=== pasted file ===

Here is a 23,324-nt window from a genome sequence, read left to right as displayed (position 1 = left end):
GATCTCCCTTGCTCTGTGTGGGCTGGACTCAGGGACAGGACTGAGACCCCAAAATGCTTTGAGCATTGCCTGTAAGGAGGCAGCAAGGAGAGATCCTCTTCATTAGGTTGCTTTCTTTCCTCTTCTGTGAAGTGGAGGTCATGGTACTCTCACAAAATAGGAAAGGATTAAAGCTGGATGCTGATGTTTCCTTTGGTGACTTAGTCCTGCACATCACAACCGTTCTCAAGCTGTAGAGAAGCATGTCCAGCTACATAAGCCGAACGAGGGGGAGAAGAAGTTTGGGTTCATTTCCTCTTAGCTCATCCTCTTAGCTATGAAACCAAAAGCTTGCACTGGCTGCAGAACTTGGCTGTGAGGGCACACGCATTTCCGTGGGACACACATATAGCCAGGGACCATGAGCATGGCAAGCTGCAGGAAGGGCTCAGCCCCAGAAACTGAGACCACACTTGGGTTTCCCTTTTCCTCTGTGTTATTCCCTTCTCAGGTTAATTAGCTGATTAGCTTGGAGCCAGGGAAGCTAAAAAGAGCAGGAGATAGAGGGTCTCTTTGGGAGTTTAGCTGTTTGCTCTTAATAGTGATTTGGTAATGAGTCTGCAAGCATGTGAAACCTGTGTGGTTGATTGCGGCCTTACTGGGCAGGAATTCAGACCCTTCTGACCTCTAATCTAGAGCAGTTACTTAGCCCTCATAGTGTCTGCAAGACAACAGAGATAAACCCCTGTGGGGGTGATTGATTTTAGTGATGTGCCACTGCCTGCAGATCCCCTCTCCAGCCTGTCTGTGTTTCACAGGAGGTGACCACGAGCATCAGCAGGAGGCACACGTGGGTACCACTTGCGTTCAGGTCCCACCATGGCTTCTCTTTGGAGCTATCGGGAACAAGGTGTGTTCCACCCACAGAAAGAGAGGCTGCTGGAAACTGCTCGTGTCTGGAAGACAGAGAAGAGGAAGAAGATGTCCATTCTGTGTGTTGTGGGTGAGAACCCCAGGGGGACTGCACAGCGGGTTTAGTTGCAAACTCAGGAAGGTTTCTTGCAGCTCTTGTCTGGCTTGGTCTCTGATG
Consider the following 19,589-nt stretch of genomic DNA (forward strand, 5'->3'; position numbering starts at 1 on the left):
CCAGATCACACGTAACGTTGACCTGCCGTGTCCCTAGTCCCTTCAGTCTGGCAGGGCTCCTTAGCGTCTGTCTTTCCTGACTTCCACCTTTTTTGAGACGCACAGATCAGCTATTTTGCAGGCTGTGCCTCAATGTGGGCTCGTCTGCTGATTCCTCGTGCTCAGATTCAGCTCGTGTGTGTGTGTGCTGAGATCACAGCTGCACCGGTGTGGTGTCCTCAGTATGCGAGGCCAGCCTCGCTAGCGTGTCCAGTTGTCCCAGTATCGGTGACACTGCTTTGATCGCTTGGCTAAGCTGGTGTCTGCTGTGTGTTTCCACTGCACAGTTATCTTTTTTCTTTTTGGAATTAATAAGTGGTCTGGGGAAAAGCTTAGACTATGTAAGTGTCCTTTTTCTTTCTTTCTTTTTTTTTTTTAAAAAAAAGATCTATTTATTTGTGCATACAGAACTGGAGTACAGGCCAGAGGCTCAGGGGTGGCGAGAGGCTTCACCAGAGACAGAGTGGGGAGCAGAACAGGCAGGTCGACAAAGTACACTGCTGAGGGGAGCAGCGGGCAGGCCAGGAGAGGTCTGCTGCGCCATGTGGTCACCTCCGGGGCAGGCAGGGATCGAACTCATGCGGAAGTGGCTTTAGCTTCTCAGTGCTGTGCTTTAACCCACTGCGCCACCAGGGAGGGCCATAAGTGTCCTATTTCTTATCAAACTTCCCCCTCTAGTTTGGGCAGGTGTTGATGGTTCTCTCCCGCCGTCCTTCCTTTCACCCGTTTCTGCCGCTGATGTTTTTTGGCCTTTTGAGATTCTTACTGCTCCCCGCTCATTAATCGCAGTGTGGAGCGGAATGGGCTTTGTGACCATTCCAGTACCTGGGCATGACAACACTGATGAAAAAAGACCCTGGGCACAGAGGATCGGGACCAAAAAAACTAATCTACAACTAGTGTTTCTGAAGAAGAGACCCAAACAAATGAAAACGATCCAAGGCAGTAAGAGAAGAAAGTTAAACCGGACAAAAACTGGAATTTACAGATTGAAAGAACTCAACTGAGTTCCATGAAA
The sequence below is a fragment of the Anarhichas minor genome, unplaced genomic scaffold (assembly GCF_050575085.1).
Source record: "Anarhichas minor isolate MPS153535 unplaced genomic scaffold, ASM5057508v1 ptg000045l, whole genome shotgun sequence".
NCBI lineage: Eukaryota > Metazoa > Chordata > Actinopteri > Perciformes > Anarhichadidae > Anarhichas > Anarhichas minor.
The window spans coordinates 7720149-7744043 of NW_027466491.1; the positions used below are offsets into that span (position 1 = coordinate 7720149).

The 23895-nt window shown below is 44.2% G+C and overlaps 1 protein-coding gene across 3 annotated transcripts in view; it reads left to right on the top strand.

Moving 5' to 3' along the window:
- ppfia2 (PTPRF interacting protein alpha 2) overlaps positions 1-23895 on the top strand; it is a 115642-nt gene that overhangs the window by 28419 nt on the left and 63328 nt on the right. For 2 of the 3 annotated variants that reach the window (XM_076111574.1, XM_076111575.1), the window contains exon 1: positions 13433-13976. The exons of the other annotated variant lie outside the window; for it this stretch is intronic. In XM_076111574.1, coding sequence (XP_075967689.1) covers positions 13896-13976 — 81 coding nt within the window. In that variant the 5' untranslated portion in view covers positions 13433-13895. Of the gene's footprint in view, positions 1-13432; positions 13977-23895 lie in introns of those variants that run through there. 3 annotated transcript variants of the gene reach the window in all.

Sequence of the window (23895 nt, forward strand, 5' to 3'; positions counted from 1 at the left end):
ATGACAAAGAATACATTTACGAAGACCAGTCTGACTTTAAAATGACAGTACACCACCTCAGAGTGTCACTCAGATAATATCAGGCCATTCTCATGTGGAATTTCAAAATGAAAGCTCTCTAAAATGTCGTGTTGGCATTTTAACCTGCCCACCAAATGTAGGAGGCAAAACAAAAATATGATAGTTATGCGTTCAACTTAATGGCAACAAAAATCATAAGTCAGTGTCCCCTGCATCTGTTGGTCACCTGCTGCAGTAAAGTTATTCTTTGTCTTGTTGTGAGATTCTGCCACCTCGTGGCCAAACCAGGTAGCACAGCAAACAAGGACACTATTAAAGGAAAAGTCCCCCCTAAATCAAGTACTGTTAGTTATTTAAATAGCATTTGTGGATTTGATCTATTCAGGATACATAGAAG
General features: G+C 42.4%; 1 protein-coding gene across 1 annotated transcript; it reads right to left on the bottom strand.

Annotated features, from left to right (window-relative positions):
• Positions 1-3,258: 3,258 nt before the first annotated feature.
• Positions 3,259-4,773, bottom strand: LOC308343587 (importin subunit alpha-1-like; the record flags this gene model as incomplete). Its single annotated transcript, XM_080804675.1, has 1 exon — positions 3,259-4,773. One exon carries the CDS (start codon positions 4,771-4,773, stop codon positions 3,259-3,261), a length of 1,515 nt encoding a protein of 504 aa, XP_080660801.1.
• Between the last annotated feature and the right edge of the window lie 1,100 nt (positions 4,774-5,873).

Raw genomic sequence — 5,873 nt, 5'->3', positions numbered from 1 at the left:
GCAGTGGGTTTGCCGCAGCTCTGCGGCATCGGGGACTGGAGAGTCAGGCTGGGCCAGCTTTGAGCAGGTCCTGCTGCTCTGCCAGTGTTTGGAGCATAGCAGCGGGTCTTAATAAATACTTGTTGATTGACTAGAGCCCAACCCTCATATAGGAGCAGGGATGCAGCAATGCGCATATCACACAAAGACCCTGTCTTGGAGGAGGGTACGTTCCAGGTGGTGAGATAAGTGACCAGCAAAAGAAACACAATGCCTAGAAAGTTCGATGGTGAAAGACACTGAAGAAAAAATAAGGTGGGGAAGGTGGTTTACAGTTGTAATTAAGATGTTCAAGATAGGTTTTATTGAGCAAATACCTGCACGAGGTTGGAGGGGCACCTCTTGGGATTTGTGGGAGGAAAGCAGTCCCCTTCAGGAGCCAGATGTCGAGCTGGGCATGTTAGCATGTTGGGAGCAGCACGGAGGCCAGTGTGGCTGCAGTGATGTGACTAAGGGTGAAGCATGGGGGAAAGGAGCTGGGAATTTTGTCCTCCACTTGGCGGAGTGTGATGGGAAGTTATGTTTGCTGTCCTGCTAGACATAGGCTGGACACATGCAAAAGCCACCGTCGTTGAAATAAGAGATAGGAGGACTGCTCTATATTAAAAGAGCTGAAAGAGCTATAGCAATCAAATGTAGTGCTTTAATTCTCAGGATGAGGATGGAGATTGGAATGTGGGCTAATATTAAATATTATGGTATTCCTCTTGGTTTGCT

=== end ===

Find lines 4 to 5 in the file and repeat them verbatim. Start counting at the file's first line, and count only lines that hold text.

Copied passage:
CCAGATCACACGTAACGTTGACCTGCCGTGTCCCTAGTCCCTTCAGTCTGGCAGGGCTCCTTAGCGTCTGTCTTTCCTGACTTCCACCTTTTTTGAGACGCACAGATCAGCTATTTTGCAGGCTGTGCCTCAATGTGGGCTCGTCTGCTGATTCCTCGTGCTCAGATTCAGCTCGTGTGTGTGTGTGCTGAGATCACAGCTGCACCGGTGTGGTGTCCTCAGTATGCGAGGCCAGCCTCGCTAGCGTGTCCAGTTGTCCCAGTATCGGTGACACTGCTTTGATCGCTTGGCTAAGCTGGTGTCTGCTGTGTGTTTCCACTGCACAGTTATCTTTTTTCTTTTTGGAATTAATAAGTGGTCTGGGGAAAAGCTTAGACTATGTAAGTGTCCTTTTTCTTTCTTTCTTTTTTTTTTTTAAAAAAAAGATCTATTTATTTGTGCATACAGAACTGGAGTACAGGCCAGAGGCTCAGGGGTGGCGAGAGGCTTCACCAGAGACAGAGTGGGGAGCAGAACAGGCAGGTCGACAAAGTACACTGCTGAGGGGAGCAGCGGGCAGGCCAGGAGAGGTCTGCTGCGCCATGTGGTCACCTCCGGGGCAGGCAGGGATCGAACTCATGCGGAAGTGGCTTTAGCTTCTCAGTGCTGTGCTTTAACCCACTGCGCCACCAGGGAGGGCCATAAGTGTCCTATTTCTTATCAAACTTCCCCCTCTAGTTTGGGCAGGTGTTGATGGTTCTCTCCCGCCGTCCTTCCTTTCACCCGTTTCTGCCGCTGATGTTTTTTGGCCTTTTGAGATTCTTACTGCTCCCCGCTCATTAATCGCAGTGTGGAGCGGAATGGGCTTTGTGACCATTCCAGTACCTGGGCATGACAACACTGATGAAAAAAGACCCTGGGCACAGAGGATCGGGACCAAAAAAACTAATCTACAACTAGTGTTTCTGAAGAAGAGACCCAAACAAATGAAAACGATCCAAGGCAGTAAGAGAAGAAAGTTAAACCGGACAAAAACTGGAATTTACAGATTGAAAGAACTCAACTGAGTTCCATGAAA
The sequence below is a fragment of the Anarhichas minor genome, unplaced genomic scaffold (assembly GCF_050575085.1).